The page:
With a conference the size and importance of ad:tech, each attendee is likely to give a different answer when asked “so, how was the show?” From my perspective, ad:tech, along with the industry it serves, is alive and well. Now in its second year at Javits Center, ad:tech New York has never been short of attendees, with around 13,000 pre-registered for the show last week (Nov. 2-4).
Typically the signal-to-noise ratio at ad:tech is so bad it requires you to speak with 1o people to arrive at a single qualified conversation on the show floor. But I’m pleased to report that the efforts of ad:tech chairwoman Sarah Fay and the DMG management team to pull the show back from the brink of being an affiliate vendor-fest appear to be working. During the couple of hours I walked the floor, in addition to at least three prospective CPA/CPL advertisers, I met representatives of Pepsico and Vonage, both of whom seemed open to new opportunities. Exhibitors echoed this sentiment, which was great to hear since even with a booth, introductions to big brands are unlikely unless prearranged.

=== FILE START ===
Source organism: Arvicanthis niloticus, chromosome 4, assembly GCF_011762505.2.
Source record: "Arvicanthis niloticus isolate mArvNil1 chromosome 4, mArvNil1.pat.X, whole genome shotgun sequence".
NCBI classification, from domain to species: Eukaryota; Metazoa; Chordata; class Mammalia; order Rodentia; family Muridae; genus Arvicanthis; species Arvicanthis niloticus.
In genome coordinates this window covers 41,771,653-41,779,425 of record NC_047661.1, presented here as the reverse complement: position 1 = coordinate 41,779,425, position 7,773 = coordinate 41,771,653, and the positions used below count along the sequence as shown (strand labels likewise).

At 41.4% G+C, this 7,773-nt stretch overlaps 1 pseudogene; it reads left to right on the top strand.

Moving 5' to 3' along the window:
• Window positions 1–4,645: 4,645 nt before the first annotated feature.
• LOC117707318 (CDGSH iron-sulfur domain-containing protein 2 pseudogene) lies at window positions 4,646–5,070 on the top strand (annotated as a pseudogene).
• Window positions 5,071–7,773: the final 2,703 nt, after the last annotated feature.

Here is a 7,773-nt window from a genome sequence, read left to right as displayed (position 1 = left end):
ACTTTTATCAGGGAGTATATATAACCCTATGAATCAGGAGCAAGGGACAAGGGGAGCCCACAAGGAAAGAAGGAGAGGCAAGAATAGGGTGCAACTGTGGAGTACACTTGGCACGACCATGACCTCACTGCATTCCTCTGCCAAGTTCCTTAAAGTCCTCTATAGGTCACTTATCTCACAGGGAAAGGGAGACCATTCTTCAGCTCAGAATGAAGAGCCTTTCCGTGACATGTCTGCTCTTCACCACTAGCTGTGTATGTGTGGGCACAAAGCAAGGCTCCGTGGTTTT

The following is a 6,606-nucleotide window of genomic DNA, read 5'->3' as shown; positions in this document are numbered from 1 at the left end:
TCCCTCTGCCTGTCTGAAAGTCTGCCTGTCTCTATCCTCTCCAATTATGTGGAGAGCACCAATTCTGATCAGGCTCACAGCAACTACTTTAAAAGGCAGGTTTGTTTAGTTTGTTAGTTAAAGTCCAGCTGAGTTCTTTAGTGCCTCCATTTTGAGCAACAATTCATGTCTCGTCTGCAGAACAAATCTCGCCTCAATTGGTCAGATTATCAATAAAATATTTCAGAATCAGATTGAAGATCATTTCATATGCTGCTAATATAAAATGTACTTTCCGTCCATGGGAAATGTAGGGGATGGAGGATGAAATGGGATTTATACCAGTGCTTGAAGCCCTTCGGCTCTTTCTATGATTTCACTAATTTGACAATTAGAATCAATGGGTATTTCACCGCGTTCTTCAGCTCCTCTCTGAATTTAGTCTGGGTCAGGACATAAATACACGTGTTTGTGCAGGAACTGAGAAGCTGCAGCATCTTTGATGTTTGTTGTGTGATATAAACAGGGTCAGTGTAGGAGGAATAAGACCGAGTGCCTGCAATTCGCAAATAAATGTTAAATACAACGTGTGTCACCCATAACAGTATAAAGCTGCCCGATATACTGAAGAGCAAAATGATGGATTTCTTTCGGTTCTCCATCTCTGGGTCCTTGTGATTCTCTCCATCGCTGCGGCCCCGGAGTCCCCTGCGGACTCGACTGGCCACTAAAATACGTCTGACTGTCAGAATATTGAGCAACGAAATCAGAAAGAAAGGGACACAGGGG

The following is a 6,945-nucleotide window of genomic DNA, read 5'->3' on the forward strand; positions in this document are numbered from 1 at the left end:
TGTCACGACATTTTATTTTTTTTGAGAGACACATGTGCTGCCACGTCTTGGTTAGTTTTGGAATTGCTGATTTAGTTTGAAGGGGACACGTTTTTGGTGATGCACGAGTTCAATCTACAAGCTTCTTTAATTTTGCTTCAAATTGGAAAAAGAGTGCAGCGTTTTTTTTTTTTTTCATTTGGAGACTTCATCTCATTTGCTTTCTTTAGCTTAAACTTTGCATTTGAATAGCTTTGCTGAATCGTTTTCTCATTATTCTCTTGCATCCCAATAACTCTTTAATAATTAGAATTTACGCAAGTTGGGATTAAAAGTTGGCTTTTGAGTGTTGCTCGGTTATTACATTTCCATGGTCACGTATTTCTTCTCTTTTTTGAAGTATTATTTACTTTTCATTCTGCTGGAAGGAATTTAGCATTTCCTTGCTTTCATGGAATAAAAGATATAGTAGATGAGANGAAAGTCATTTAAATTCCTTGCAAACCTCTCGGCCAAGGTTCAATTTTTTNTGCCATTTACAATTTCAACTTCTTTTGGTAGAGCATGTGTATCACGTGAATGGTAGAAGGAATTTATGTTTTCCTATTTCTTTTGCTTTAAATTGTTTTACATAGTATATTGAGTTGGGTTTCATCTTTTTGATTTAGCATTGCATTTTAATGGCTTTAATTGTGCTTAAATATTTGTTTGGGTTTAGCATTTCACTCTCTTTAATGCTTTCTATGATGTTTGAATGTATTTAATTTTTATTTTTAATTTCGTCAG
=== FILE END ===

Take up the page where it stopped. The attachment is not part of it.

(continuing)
While my primary focus was to evangelize ValueClick Media’s recent advancements in data, audience targeting and optimization technology among press, clients and digital opinion leaders, I did a fair amount of listening too, and came away with a few themes worth sharing:
- The ad:tech conference is healthy and so is online advertising. No recession here, thank-you-very-much and knock on wood.
- Social commerce is hot, with some mentioning the Gap ‘deal’ by name.
- Questions abound regarding how, when and where social, mobile, local and search intersect with meaningful traction.
- Lots of buzz surrounding the Rubicon/FAN and Specific/BBE deals, rumors of AOL buying Dotomi and other video consolidation anticipated.
- A prevailing attitude of “enough already” when it comes to the over-labeling, shiny-button syndrome that seems to plague our industry. People are ready for consolidation and until then want to simplify the silos in ways that can make it easier for brands to buy from digital media providers.
If you are in agreement with the last point, you should love the video investment banker and savvy online self-promoter Terence Kawaja posted during the conference. Enjoy!
For more information from the conference, the ad:tech blog is always a good read.